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Left-ventricle assist device improves survival, quality of life

By Travis Abicht, MD, cardiothoracic surgeon, and Andrew Sauer, MD, cardiologist

Travis Abicht, MD, cardiothoracic surgeon, and Andrew Sauer, MD, cardiologistFor patients who have been hospitalized two to three times for heart failure, surviving the next year is a coin toss. Left ventricular assist devices (LVADs) can help keep this population alive and improve quality of life. Internationally, the 1-year survival rate is 80%. Ours is 92% so far, and maintaining a 90% rate is an attainable goal.

Offering LVADs and other mechanical circulatory support devices is an essential part of comprehensive care as The University of Kansas Health System enhances its advanced heart failure and transplant services. It also gives patients in the region a second opinion close by. Having more than one local institution with this capability also increases overall visibility and challenges each hospital to maintain and improve quality and outcomes.

We have built a team of professionals who have experience with LVADs as part of established, high-volume institutions. This experience, combined with surgical skill, an excellent nursing team and dedicated palliative care experts, has enabled us to get patients back on their feet and living successfully. Our length of stay averages about 18 days, much better than the national average of 24 days.

HeartMate II® and HeartWare® devices available

We use two different devices – the HeartMate II LVAD and the HeartWare HVAD®.

The HeartMate II LVAD is a surgically implanted, rotary continuous-flow system that works in parallel with the native left ventricle. It's powered electrically through a percutaneous driveline. The HeartMate II was developed with the goal of providing several years of circulatory support for a broad range of advanced heart failure patients – as a destination therapy or bridge to transplant.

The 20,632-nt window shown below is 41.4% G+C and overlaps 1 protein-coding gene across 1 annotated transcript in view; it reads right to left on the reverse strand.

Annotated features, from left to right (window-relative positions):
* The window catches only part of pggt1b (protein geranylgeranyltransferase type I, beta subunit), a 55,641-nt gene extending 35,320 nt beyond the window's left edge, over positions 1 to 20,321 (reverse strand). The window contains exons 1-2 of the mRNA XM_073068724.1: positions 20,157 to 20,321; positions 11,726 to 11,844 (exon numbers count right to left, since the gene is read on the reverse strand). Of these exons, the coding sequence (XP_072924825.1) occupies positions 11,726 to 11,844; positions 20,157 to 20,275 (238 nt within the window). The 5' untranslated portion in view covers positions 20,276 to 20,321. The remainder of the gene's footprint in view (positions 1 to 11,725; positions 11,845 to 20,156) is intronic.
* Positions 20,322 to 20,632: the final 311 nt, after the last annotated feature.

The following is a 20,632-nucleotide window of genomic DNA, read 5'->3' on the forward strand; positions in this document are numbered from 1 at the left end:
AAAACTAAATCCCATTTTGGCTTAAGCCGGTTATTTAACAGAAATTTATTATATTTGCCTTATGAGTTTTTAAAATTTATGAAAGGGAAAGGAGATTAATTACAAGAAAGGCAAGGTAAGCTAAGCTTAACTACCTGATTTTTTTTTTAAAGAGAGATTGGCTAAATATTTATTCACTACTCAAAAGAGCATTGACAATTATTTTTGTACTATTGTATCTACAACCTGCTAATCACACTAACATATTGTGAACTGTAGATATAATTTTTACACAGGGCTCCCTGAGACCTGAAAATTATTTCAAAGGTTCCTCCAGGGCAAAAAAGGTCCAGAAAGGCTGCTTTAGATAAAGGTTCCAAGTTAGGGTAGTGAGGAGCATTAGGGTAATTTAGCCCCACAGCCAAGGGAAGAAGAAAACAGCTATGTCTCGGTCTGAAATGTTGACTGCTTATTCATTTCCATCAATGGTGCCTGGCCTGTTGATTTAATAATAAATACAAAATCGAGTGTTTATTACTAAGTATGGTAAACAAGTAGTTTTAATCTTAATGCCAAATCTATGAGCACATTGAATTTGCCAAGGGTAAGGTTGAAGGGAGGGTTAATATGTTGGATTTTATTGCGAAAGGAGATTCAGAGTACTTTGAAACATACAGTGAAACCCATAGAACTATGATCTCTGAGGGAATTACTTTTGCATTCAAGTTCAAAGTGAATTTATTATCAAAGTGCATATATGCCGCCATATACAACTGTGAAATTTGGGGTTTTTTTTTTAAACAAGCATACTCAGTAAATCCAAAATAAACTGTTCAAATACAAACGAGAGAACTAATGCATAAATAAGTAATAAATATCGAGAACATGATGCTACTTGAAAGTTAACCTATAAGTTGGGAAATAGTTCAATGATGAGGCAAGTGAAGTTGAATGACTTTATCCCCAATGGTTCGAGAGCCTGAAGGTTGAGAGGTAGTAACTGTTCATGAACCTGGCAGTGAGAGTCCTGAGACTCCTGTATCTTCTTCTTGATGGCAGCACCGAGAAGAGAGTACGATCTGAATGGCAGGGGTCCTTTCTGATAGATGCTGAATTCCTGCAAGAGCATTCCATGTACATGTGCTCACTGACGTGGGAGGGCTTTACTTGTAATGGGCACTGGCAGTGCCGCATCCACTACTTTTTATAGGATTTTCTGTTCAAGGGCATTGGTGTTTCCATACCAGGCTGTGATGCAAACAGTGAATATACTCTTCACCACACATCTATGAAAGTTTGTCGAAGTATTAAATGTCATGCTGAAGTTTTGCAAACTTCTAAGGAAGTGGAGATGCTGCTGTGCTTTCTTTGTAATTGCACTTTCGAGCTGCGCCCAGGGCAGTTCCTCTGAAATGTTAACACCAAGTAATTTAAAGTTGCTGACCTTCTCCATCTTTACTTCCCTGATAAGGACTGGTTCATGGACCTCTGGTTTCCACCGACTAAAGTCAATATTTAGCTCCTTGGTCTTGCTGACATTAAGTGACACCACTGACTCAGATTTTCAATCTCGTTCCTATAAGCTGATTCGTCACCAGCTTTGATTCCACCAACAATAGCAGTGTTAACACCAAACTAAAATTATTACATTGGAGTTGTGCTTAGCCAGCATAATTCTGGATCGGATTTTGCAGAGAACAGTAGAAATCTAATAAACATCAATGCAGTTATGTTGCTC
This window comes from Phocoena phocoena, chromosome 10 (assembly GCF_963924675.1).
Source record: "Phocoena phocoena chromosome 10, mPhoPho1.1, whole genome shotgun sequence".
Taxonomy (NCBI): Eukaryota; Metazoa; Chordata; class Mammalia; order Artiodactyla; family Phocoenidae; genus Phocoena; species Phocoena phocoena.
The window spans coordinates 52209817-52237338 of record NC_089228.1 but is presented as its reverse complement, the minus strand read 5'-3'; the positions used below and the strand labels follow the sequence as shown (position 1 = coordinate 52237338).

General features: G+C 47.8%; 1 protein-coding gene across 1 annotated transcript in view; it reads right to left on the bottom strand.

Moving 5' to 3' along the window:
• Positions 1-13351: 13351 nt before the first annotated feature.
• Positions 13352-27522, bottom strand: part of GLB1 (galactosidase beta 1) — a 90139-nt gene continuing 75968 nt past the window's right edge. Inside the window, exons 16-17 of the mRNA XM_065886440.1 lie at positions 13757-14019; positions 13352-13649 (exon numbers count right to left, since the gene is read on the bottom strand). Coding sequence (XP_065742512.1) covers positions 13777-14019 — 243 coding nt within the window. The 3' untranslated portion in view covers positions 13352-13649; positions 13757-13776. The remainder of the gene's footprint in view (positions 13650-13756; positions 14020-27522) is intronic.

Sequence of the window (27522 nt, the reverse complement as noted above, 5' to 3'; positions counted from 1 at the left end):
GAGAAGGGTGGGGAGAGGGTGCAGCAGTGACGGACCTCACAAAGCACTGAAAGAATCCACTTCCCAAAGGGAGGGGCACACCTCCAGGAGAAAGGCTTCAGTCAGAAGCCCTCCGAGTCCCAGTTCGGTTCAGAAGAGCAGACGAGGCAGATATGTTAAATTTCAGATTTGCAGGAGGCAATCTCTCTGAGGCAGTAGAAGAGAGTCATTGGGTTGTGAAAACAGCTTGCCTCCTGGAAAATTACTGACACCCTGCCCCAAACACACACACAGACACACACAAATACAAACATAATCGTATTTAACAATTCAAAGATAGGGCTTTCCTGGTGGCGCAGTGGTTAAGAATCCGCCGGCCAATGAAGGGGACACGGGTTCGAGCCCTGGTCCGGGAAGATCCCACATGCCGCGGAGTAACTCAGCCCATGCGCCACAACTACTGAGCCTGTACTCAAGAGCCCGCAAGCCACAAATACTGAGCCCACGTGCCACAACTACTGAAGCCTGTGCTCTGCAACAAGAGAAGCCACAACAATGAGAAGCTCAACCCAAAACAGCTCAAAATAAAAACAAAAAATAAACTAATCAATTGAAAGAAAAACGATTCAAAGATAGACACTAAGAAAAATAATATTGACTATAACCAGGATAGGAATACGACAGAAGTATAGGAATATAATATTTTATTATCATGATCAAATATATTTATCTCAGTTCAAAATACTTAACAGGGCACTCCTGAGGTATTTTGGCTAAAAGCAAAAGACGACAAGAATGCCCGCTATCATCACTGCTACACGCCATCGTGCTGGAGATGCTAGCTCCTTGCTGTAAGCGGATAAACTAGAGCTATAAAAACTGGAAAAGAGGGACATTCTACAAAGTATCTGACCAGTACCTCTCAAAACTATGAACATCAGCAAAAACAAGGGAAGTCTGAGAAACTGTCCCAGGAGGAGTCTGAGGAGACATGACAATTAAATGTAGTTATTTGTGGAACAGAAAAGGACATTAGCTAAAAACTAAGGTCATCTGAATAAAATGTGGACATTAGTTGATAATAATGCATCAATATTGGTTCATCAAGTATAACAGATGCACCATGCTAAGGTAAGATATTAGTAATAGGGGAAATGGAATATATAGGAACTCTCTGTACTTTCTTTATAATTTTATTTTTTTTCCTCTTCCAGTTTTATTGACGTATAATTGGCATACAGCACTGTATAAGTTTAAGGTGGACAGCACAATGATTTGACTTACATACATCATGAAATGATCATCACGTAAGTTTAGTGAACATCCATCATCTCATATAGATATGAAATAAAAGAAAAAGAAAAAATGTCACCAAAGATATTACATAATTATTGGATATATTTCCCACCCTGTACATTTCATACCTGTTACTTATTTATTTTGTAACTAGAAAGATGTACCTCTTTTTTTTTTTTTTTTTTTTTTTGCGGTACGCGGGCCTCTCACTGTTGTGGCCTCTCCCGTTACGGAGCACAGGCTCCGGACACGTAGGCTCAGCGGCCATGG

The HeartWare HVAD is a newer LVAD that fits totally within the pericardium. It is a smaller, centrifugal flow device, which we can implant less invasively, through a small thoracotomy and another small incision, avoiding a full sternotomy. This procedure can shorten length of stay and decrease blood loss and right ventricular dysfunction, allowing patients to return to daily life sooner.

Each device has benefits. Both are durable, safe and able to get patients out of heart failure so they can enjoy life. We may be more likely to recommend the HeartWare HVAD for very small people and those without other cardiac issues. But we also have to balance the risks: The HeartWare HVAD has a higher stroke rate in the long term, while the HeartMate II LVAD has a higher thrombosis rate. We have had success managing both with refined surgical techniques and careful control of blood pressure and anticoagulation.

Quality of life enhanced